While the proposed merger between Verizon Wireless and Alltel presents a daunting challenge to AT&T and Sprint Nextel, it is far from a competitive death knell, according to new research from Probe Financial Associates.
Though the $28.1 billion deal will instantly plump up Verizon Wireless’ (NYSE: VZ) subscriber base to 80.4 million customers, thanks to Alltel’s 13.2 million users, market leadership will never be about subscription numbers, the research firm reported.
“AT&T isn’t likely to go out now and buy someone else just to stay bigger,” Victor Schnee, Probe founder and president, told InternetNews.com.
While he does believe the acquisition is somewhat tied to Verizon Wireless’ resentment at being No. 2 — AT&T (NYSE: T) currently has 71.4 million subscribers — the deal was most likely about making sure AT&T didn’t get any bigger, he explained.
“Why else would Verizon Wireless pay such a top price,” he said. “We’re guessing that Alltel’s owners threatened to possibly piecemeal out its business, which would be a real threat,” he said.
Yet, no matter how many subscribers Verizon might get on paper in the deal, market success won’t be determined by numbers, nor network service, Schnee said.
“Just take a look at Sprint,” he noted. “It has the best network service of them all, but they’re getting killed.”
The factors that will determine market dominance are price and device, and, in the near future, mobile applications, as all are important to users, Schnee explained.
In that regard, every carrier has an opportunity to dominate — even fourth-place Sprint. The carrier, however, may need a little bit of luck as well, as AT&T seems to keep grabbing the lion’s share in terms of exclusive device deals.
AT&T locked up the first Apple iPhone a year ago and now has exclusive rights on the second generation launched this week.
It’s also the lone carrier, so far, that will be selling Research In Motion’s (NASDAQ: RIMM) BlackBerry Bold later this summer.
“AT&T guessed right in going with the iPhone last year, and it turned into a big deal,” Schnee said. “What Sprint has to do is get very lucky in that regard as well. They have to start taking risks on far out device concepts.”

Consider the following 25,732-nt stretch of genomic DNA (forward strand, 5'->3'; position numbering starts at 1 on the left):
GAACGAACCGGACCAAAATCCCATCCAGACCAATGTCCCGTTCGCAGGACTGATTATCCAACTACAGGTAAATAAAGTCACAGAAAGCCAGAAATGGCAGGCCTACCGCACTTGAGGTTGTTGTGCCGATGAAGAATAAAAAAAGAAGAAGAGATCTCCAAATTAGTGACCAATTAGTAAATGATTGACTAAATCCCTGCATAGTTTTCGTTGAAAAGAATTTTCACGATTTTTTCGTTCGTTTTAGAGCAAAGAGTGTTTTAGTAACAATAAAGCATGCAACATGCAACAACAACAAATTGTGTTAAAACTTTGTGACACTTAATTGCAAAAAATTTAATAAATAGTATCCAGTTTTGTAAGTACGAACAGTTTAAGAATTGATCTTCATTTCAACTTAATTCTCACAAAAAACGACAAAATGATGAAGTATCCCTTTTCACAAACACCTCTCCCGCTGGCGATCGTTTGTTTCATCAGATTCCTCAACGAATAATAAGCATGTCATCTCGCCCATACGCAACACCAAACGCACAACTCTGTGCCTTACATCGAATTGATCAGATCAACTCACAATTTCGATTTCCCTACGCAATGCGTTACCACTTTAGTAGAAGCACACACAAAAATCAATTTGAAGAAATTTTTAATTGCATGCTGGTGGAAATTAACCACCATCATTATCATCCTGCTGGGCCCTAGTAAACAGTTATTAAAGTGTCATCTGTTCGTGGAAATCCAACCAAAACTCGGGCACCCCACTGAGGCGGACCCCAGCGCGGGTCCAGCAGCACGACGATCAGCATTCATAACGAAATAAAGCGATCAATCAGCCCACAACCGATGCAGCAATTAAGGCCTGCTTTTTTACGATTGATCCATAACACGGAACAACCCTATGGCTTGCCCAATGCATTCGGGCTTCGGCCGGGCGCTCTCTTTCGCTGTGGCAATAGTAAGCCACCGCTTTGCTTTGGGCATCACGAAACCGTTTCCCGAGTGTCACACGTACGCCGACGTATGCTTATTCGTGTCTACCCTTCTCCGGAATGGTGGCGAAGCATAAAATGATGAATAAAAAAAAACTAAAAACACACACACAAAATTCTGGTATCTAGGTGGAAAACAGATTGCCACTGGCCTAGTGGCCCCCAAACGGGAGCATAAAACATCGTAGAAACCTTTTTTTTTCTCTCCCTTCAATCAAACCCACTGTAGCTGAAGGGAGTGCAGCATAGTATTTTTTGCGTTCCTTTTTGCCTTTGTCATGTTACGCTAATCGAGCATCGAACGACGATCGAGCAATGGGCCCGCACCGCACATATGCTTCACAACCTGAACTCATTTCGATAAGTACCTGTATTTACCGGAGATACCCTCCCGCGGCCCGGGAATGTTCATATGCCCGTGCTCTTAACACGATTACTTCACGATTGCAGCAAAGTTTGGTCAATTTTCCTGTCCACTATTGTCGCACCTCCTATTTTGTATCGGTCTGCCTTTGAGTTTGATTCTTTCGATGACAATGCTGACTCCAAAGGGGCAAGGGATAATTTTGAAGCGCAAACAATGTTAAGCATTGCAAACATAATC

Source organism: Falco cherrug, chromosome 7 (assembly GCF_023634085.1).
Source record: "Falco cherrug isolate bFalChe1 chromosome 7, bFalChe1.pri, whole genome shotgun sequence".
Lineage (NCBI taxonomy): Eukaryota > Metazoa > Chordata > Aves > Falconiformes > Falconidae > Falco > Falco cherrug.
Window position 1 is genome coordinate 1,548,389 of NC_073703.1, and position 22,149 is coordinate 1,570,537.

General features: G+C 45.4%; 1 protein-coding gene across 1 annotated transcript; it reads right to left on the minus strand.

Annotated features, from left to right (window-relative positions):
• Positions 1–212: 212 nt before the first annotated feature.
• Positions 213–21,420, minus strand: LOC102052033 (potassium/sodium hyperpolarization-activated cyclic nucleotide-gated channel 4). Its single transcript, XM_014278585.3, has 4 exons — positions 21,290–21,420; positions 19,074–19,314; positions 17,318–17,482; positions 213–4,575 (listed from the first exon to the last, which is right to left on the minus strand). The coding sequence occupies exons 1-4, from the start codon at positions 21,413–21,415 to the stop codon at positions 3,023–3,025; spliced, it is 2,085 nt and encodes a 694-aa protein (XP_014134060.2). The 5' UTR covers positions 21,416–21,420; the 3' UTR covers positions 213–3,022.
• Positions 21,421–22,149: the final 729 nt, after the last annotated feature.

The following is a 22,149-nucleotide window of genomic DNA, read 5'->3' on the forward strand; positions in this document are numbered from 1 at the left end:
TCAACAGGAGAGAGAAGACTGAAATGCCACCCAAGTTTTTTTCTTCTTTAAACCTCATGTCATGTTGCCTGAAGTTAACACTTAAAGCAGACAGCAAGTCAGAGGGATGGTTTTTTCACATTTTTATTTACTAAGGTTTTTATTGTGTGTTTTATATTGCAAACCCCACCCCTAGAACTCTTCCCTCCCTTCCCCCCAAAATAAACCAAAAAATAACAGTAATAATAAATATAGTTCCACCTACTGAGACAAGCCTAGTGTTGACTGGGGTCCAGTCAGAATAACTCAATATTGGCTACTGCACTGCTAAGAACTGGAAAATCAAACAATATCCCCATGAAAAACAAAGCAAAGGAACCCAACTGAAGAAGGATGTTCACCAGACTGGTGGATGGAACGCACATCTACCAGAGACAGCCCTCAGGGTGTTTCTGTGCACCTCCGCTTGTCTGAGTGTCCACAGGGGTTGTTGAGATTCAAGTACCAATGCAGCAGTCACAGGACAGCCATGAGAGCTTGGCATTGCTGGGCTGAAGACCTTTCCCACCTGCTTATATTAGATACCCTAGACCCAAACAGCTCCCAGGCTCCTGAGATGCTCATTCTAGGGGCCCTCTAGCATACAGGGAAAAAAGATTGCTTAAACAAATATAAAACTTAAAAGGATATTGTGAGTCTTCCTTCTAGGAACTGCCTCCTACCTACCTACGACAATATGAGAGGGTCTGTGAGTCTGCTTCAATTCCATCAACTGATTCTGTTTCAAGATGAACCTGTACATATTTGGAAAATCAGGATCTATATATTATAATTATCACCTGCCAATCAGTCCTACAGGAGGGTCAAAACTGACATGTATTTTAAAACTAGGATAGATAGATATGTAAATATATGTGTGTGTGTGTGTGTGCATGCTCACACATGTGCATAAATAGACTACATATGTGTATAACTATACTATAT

That’s because users identify with the device in their hands, and sometimes carrier choice is really device choice.
“It’s all about product distinction,” Schnee said.
Yet such product exclusiveness could prove elusive at some point, as at least one public advocacy group believes it’s a discriminatory practice.
In late May the Rural Carriers Association (RCA) appealed to the Federal Communications Commission to investigate what it calls “anticompetitive effects” of exclusive device deals between handset makers and the nation’s top-five leading wireless carriers.
If exclusive deals are outlawed, the next wireless aspect customers care most about is price, according to the research firm.
In that regard every carrier seems to be working overtime to beat the competition, though few will publicly admit it.
“We’re not going to discuss our strategies for providing rate plans or future offerings, for competitive reasons,” Jenny Parker, an AT&T spokeswoman, told InternetNews.com.
For its part Verizon Wireless said its rate strategy is about “allowing users to create a plan that fits their lifestyle,” Debra Lewis, Verizon Wireless spokeswoman, told InternetNews.com.
Evaluating plans and pricing
While the four leading carriers declined to discuss specifics on how rate plans and pricing worked as a competitive element, they’re obviously a big factor.
AT&T has steadily pushed out new rate plans and programs in trolling for new customers. Not only did the carrier grab the wireless networking contract for Starbucks right out of T-Mobile’s hands this year, the carrier is rolling out new specific marketing at the coffee drinking population.
AT&T now offers two hours of Wi-Fi to Starbucks cardholders who spend at least $5 a month at the coffee shop.
The programs are in addition to new rate plans AT&T began pushing since the start of the year.
In February AT&T, Verizon Wireless and T-Mobile announced fixed-price unlimited calling plans for $99.99. T-Mobile even added unlimited texting.
The next day Sprint Nextel (NYSE: S) rolled out unlimited voice, data, text, e-mail, Web access, GPS service, as well as Sprint TV, Sprint Music, and Direct Connect and Group Connect options in one plan for the same price.
Meanwhile, just last week AT&T announced Net Reach, a bundle providing home and on-the-go high speed Internet services starting at $79.95 a month. The week before T-Mobile announced a new family unlimited plan.
“Rates are going to be a big part of winning customers,” Schnee said. And that’s exactly where Sprint may be able to gain some ground, he noted.
“They’ve got the reliable network, and they’re pushing out good prices. They just have to stop trying to imitate AT&T and start hurting AT&T,” he said.
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